After a closer look at Romans 1:3-4 in Ehrman’s case for the earliest Christians thinking of Jesus as a “mere man” who only became a Son of God at his resurrection, I had to try to get a better grasp of the next pieces of pre-Gospel (and pre-Pauline) evidence he offered: passages in several speeches in the Book of Acts. I suspected these would not be so assailable as his interpretation of the Romans passage but I was wrong.
Here are the exhibits:
“We preach the good news to you, that what God promised to the fathers, this he has fulfilled for us their children by raising Jesus; as also it is written in the second psalm, ‘You are my Son, today I have begotten you’” (Acts 13: 32– 33).
“Let the entire house of Israel know with assurance that God has made him both Lord and Christ, this Jesus whom you crucified” (Acts 2: 36).
“the God of our fathers raised Jesus . . . This one God exalted to his right hand as Leader and Savior” (Acts 5: 30– 31).
Inconsistency would not be expected but….
As with the Romans passage Ehrman points out that the author of these passages, “Luke”, believed something quite different. Here in Acts Luke has the apostles preach their conviction that Jesus became the Son of God or was exalted to divine status only at the resurrection, while he himself (called Luke for convenience) actually believed that Jesus was the Son of God from the moment of his inception and birth. That’s why he wrote the nativity scene in Luke 1.
On Acts 13:32-33
In this pre-Lukan tradition, Jesus was made the Son of God at the resurrection. This is a view Luke inherited from his tradition, and it is one that coincides closely with what we already saw in Romans 1: 3– 4. It appears to be the earliest form of Christian belief: that God exalted Jesus to be his Son by raising him from the dead.
Ehrman, Bart D. (2014-03-25). How Jesus Became God: The Exaltation of a Jewish Preacher from Galilee (p. 226). HarperCollins. Kindle Edition.
On Acts 2:36
The earliest followers of Jesus believed that the resurrection showed that God had exalted him to a position of grandeur and power. This verse is one piece of evidence. Here, in a preliterary tradition, we learn that it was precisely by raising Jesus from the dead that God had made him the messiah and the Lord. During his lifetime Jesus’s followers had thought he would be the future messiah who would reign as king in the coming kingdom of God to be brought by the Son of Man, as Jesus himself had taught them. But when they came to believe he was raised from the dead, as Acts 2: 36 so clearly indicates, they concluded that he had been made the messiah already. He was already ruling as the king, in heaven, elevated to the side of God. As one who sits beside God on a throne in the heavenly realm, Jesus already is the Christ.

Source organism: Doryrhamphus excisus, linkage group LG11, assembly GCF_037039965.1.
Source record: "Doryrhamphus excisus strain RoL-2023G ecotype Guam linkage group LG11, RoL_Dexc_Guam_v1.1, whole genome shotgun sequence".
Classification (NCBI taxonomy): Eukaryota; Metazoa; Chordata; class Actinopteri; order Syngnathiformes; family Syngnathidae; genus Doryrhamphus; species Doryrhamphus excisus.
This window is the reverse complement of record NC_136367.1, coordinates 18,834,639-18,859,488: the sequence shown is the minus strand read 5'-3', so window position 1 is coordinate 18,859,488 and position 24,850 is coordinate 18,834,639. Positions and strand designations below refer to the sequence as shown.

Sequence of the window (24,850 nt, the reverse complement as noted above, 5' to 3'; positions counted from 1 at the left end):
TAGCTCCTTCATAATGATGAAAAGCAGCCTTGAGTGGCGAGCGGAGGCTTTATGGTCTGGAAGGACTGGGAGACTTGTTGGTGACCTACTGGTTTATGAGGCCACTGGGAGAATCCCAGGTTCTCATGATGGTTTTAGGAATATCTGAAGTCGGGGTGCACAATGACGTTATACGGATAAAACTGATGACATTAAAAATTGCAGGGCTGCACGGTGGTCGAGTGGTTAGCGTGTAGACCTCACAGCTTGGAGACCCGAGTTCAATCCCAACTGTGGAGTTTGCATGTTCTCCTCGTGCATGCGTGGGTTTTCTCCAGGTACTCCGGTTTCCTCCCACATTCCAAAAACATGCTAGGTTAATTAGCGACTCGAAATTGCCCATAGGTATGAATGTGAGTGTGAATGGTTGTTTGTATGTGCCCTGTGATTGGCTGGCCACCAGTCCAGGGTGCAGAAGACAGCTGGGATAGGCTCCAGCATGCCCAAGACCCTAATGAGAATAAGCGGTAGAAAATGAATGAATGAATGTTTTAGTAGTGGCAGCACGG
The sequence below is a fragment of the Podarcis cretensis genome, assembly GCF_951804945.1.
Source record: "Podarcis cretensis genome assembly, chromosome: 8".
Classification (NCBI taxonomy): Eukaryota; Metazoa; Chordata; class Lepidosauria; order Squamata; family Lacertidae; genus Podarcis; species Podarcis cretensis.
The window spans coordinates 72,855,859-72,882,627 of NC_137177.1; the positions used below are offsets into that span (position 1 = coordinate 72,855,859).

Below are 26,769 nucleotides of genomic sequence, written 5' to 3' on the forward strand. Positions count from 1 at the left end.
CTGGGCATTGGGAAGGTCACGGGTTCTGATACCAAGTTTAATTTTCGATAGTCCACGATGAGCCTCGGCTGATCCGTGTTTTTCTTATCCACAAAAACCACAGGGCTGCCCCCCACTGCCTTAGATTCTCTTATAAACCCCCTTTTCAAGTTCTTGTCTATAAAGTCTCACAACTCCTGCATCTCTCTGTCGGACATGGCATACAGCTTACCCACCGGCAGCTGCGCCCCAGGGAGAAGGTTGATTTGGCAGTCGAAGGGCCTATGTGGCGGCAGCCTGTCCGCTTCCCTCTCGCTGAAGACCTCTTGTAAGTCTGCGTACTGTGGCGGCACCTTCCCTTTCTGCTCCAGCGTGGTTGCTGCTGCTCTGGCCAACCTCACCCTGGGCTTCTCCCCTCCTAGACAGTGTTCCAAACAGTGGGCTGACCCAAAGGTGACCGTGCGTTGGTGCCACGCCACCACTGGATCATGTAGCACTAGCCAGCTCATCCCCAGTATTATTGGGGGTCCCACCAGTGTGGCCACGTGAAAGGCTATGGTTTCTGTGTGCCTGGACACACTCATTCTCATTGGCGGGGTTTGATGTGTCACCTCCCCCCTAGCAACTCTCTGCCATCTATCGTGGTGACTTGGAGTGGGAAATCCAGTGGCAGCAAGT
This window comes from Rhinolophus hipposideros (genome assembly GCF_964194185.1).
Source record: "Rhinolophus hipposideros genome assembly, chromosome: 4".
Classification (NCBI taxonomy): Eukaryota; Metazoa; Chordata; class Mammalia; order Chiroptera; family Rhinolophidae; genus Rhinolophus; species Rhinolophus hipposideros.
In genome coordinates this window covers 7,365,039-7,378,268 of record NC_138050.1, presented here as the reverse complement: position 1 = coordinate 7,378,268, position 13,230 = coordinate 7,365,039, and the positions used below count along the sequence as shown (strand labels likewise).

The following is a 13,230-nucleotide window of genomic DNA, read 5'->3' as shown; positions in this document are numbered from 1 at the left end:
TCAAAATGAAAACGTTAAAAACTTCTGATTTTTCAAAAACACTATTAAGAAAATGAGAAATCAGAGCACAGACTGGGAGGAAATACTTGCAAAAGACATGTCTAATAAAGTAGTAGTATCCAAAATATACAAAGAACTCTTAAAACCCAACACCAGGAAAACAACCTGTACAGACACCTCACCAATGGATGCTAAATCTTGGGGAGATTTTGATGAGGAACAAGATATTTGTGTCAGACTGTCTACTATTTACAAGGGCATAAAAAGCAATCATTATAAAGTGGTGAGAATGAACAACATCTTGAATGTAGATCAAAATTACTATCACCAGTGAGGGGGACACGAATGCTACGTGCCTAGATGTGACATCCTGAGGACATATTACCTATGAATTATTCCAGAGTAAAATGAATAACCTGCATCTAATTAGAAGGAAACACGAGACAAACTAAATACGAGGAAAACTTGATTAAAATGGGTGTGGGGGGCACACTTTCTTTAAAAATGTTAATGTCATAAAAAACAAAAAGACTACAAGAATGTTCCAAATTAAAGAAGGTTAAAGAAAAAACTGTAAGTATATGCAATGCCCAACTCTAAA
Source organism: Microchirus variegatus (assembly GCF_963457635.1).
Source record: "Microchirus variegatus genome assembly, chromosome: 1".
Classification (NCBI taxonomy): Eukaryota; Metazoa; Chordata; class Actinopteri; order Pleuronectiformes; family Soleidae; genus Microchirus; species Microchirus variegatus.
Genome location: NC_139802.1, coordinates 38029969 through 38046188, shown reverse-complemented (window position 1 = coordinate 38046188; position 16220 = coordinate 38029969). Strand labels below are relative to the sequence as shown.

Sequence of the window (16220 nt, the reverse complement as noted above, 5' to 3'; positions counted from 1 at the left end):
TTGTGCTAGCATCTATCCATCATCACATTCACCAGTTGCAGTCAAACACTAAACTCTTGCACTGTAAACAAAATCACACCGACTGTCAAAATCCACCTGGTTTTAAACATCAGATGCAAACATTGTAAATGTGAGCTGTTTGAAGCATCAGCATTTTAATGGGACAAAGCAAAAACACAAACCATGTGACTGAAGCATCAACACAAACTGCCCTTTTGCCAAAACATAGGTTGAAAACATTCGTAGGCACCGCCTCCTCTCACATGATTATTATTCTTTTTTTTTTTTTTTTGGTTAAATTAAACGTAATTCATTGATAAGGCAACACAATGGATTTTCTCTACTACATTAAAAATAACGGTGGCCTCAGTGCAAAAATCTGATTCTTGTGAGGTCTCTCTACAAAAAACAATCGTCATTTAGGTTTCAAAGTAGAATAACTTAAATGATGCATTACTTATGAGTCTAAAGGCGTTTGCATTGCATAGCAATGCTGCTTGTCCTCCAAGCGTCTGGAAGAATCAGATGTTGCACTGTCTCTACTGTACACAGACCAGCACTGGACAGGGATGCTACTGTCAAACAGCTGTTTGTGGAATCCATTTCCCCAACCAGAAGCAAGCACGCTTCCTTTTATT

More than that, he is the Lord. During his lifetime Jesus’s disciples had called him “lord”— a term that could be used by a slave of a master, or by an employee of a boss, or by a student of a teacher. As it turns out, in Greek the term lord in each of these senses was the very same term as Lord used of God, as the “Lord of all.” Just as the term Christ came to take on new significance once Jesus’s followers believed he had been raised from the dead, so too did the term lord. Jesus was no longer simply the disciples’ master-teacher. He actually was ruling as Lord of the earth, because he had been exalted to this new status by God. And it happened at the resurrection. The man Jesus had been made the Lord Christ.
Ehrman, Bart D. (2014-03-25). How Jesus Became God: The Exaltation of a Jewish Preacher from Galilee (pp. 227-228). HarperCollins. Kindle Edition.
On Acts 5:31
Once more, then, in an early tradition we find that Jesus’s resurrection was an “exaltation” specifically to “the right hand of God.” In other words, God had elevated Jesus to his own status and given him a prominent position as the one who would “lead” and “save” those on earth.
Ehrman, Bart D. (2014-03-25). How Jesus Became God: The Exaltation of a Jewish Preacher from Galilee (p. 229). HarperCollins. Kindle Edition.
So once again, as he argued in relation to Romans 1:3-4, here we find passages that are at odds with what the author of the larger two-volume work apparently believed. This is the foundation of the argument that these passages are adapted from very primitive Christian beliefs, relics that somehow hung around even into Luke’s day.
What is the motive?
So what could have motivated Luke to do something like this? Continue reading “Another Flip Flop Argument: Ehrman again on early Low Christology”